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Inside Bernard Swanepoel’s Last Mile Fund

Nov 09 2017 09:37
David Mckay

Bernard Swanepoel, former CEO of Harmony Gold and Village Main Reef. (Wynand Van Der Merwe)

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Inside Bernard Swanepoel’s Last Mile Fund

 

If ever there was evidence that former Harmony Gold CEO Bernard Swanepoel had dealt with the past, it was surely the decision to induct his erstwhile rival – Ian Cockerill, the former CEO of Gold Fields – into the Mining Hall of Fame.  

The Mining Hall of Fame is an invention of Swanepoel’s Joburg Indaba intended to recognise prominent contributors to the mining sector as well as add a bit of nostalgia and even celebrity to the function’s gala dinner, which opens the annual event.   

Up stepped Cockerill to accept his award from Swanepoel.

The two were sworn enemies, at least during Swanepoel’s hostile takeover attempt of Gold Fields, which ended in failure and signalled the beginning of the end for “the Harmony Way”, a type of mining strategy that depended on breathing life into nearly – but not quite – exhausted gold assets.   

Since those days, Swanepoel has reinvented himself as both a non-executive elder (Impala Platinum, Extract Group) and as social conscience, which he achieves through the Joburg Indaba, embroiled as it is in the day’s controversies and debates.   

Now, however, Swanepoel is at the forefront of a new private-equity creation – Last Mile Fund – which sees him team up again with Patrice Motsepe who is still chairman of Harmony. Swanepoel told finweek that the purpose of the fund is to identify existing businesses where he and his co-investors can add scale. 

“We would look at a company that might already be a supplier to, say, Mooinooi [platinum mining town in the North West] and see if it could be a supplier to other areas, maybe to sub-Saharan Africa,” he says.
  
The structure of the fund is interesting. Motsepe’s African Rainbow Capital will match every rand that Swanepoel’s group of investors bring to the table. A fund of between R1bn and R1.5bn is envisaged with perhaps three to four major investments.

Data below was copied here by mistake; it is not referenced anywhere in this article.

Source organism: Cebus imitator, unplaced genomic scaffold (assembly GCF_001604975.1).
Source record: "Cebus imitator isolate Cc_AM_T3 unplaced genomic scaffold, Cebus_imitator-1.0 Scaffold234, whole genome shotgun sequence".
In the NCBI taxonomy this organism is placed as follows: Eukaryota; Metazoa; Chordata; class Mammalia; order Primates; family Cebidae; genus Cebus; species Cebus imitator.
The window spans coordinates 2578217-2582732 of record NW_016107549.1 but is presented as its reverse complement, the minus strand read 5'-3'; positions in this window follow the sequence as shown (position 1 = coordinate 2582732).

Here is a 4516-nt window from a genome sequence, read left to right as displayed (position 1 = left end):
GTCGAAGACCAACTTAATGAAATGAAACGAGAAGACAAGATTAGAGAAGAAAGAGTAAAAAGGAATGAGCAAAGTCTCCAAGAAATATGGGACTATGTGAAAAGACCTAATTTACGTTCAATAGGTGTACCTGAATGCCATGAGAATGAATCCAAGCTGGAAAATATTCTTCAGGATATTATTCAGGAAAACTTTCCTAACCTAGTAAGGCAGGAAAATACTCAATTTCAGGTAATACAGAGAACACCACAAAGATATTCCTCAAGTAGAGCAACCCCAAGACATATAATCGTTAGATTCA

Swanepoel is assisted by Clinton Halsey, one of his partners at To The Point, his business strategy consultancy that is a shareholder in Last Mile. 

In its first investment – the R180m takeover of Mooiplaats, a thermal coal mine placed on care and maintenance by its former owner, Coal of Africa – Swanepoel is joined by Sipho Nkosi, the former CEO of Exxaro Resources, and Don Turvey, the former CEO of Continental Coal and former director of BHP.
  
In the case of the Mooiplaats transaction, which formally closed at the end of October, the Last Mile Fund formed a consortium, MCH, which has the intention of keeping as much equity in Mooiplaats available for distribution to incentivise black professionals who would run the mine, as well as employees and community members who would benefit from reopening the operation.  

Says Swanepoel: “We will take a high return from our investment, but the equity remains available, which allows us to do things.

We will take a preference share [which means Swanepoel and Motsepe would receive dividends before ordinary shareholders] that will be used to pay back debt and/or a revenue royalty, so the fund can participate from day one.” 

There is no management fee per se, which one would expect of normal private equity.  

“Mooiplaats is well positioned in Ermelo relatively close to the Richards Bay Coal Terminal and produces a kind of coal where we can easily get offtake agreements with people who can market the coal.

Because of the way mineral rights in the coal industry were awarded, there are plenty of synergies with properties near Mooiplaats, while the R600m wash plant is still there; the machinery is all still there and is being serviced as we speak.” 

Mooiplaats has 45m tonnes in coal reserves with opportunity for expansion into bordering properties, Swanepoel says.  

“It’s a case of pressing a button and something will start up,” says Swanepoel of the mine. “There is some 10 years life of orebody, which currently achieves a R1bn net present value.

The funder of this will take about 30% of that, and the remaining 70% is left for the people who will build the company.”

This article originally appeared in the 16 November edition of finweek. Buy and download the magazine here.

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